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Considering a career move overseas? Make sure the grass really is greener.

For the past 16 years Chris McCann has recruited at every level for clients across Asia Pacific, Europe, the Middle East and Africa. Prior to this he worked in KPMG’s Expatriate Tax practice. Here he presents a checklist of factors to assess when executives are considering whether and where to work overseas. 

Political and economic uncertainty continues to drive client and candidate enquiries across our London and APAC offices. Such enquiries usually come from partners and executives who already possess an international mindset and are open to relocation. Of course, everybody’s risk perception and appetite is different and trying to extrapolate scenarios such as Brexit or Hong Kong protests is difficult, so it helps to go back to basics. 

Here is a checklist of basic considerations we recommend you address and understand before a crisis forces urgent decisions and a high risk of unsatisfactory outcomes.

Before assessing international career opportunities, you should understand your current situation, then decide what you want.

 

Your Finances

Analyse your monthly budget and cashflow to compare your current living costs and your monthly net cash position. Do you have mortgage or rental obligations? If you own your own home, would you sell it or rent it? If you are the partner of a partnership or the director of a limited company, what are your obligations? Do you usually have a complicated tax position?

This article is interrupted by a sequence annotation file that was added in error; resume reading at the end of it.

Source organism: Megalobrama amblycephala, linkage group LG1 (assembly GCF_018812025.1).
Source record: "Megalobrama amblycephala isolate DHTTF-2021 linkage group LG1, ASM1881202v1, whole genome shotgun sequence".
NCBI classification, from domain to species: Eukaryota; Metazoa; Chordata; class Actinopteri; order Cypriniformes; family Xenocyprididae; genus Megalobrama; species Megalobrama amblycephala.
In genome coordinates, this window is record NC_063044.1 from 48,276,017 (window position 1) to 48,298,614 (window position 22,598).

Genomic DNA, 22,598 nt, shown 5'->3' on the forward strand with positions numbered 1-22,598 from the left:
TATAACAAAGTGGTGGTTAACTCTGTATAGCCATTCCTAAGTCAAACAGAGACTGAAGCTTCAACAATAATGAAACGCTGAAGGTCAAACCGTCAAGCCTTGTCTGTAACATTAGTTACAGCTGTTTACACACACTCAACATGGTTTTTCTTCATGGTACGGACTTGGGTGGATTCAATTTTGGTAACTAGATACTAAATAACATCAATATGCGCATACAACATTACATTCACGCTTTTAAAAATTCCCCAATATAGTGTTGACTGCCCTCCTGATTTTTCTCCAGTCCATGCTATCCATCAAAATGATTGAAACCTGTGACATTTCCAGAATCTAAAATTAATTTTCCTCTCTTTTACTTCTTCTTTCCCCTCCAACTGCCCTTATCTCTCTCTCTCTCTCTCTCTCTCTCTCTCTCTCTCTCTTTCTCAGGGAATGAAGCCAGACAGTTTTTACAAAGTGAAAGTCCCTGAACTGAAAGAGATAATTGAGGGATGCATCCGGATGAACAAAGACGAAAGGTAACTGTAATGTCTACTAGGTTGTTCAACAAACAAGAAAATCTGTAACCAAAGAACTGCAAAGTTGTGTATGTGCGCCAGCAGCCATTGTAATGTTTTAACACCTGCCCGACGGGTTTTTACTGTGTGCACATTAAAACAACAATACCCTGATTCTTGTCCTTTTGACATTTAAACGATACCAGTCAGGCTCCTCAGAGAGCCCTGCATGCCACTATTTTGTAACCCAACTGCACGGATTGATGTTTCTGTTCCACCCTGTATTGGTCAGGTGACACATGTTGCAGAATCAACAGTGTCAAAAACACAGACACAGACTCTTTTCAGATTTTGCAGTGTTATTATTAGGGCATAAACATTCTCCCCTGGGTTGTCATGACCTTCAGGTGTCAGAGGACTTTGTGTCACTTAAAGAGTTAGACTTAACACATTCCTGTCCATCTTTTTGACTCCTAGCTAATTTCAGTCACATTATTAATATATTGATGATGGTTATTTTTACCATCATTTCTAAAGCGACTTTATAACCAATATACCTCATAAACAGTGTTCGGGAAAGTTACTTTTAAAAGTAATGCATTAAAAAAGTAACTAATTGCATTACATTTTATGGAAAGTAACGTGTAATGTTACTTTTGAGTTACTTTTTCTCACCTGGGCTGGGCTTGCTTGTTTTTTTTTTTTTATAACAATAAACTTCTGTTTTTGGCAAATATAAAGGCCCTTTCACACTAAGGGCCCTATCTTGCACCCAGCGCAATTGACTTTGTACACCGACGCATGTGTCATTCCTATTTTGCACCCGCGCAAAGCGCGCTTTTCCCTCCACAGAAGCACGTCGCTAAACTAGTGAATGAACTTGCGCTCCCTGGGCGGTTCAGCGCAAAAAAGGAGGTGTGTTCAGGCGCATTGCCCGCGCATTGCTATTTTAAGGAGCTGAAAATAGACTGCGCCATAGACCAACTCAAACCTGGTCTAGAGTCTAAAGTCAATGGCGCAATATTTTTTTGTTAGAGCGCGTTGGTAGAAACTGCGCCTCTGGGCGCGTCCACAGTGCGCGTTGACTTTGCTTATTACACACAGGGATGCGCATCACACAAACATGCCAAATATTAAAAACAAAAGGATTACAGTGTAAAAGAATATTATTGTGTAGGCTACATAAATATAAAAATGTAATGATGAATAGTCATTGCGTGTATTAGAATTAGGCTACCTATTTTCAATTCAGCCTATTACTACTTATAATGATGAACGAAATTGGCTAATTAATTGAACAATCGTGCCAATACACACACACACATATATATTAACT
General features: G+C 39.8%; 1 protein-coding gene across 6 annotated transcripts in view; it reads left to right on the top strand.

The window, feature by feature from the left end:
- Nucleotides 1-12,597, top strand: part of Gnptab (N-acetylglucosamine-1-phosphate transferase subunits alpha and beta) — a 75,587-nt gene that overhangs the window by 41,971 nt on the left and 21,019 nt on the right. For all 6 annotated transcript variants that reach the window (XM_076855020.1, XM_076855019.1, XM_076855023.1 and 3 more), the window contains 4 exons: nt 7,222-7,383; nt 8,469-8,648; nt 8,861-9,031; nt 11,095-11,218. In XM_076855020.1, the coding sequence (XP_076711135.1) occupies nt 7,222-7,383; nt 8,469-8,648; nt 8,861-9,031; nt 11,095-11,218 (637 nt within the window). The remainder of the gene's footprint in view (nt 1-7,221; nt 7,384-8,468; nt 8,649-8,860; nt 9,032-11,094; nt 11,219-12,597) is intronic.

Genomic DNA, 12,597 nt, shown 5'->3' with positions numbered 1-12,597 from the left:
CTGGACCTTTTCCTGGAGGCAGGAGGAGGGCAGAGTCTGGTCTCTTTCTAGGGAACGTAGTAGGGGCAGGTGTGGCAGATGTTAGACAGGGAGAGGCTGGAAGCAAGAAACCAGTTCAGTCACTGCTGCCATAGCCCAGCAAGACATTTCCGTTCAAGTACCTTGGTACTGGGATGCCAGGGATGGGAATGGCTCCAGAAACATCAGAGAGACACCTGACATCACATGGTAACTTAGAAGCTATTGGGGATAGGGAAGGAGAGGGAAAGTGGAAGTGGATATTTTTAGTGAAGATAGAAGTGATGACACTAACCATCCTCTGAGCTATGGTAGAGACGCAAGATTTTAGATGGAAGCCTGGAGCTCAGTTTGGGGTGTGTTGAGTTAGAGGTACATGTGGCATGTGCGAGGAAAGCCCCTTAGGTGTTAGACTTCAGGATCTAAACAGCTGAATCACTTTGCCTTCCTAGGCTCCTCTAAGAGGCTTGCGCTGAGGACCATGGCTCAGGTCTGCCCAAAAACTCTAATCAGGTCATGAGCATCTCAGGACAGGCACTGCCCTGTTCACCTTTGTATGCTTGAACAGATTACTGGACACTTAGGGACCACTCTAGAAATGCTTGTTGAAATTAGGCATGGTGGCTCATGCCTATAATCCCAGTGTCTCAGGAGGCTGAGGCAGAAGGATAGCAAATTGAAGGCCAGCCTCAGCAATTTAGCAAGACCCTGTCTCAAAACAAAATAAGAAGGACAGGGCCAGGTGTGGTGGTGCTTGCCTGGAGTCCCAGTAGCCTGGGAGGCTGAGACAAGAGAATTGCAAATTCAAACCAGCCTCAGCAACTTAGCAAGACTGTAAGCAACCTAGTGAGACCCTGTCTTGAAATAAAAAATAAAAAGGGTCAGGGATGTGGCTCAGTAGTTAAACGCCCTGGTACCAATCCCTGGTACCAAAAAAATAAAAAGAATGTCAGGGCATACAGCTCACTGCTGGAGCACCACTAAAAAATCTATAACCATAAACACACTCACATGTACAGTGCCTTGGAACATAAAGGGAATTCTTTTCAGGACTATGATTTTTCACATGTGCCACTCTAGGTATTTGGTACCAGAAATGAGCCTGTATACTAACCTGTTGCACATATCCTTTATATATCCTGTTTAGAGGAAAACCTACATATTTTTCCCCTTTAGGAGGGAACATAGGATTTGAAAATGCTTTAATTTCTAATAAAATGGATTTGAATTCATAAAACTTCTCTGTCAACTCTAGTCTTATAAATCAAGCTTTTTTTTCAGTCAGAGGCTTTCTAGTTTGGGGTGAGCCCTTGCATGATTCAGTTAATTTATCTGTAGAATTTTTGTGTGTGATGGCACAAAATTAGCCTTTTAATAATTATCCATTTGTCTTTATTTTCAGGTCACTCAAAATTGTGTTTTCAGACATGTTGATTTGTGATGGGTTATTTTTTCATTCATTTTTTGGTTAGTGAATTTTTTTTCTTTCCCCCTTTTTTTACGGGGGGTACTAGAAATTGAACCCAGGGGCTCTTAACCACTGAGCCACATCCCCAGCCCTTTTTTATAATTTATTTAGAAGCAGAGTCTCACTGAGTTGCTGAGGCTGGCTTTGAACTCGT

If you use an accountant, find out your national and state tax rates and explore expatriate tax issues.

Make sure that you are not missing anything from your domestic finances such as loans and credit cards. Scenario-plan various implications; how long you could last if you were to lose your job? How would the travel and insurance costs of emergencies would be covered? Do you need to move assets or savings into different jurisdictions or currencies? What are your annual healthcare costs? For British people heading abroad, navigating private healthcare to ensure the same coverage as the National Health Service can be quite an eye opener.
 

Your Partner

If you share your life with someone, then it always makes sense to discuss both your lives’ goals, ambitions and lifestyle preferences: the sooner the better. They must be aligned and agreed before you look at any job that would require international relocation. This is key and any possible compromises to either of your preferences should be agreed now.

These “kitchen table” chats are easier said than done, but if you avoid them or not do them honestly, then you risk worst case scenarios such as being left at the alter or missing out on an excellent opportunity.

Having the best shared life for both of you is the ideal, and your careers should fit in accordingly. Example discussions include ideas about living overseas for a few years, one of you going back into tertiary education, one of you working away for long stretches of time, and when to start and raise family.

When progressing the discussion to specific destinations, early questions include whether your partner will also be able to be employed there. Do they need to apply for a visa to be employed? Is a marriage certificate or proof of civil partnership required?


Family & Dependants

Children’s education and school fees, parents’ and sometimes grandparents’ welfare is your responsibility, so it is useful to think about how this can best be provided.

In the event of a parental emergency how quickly could you travel home?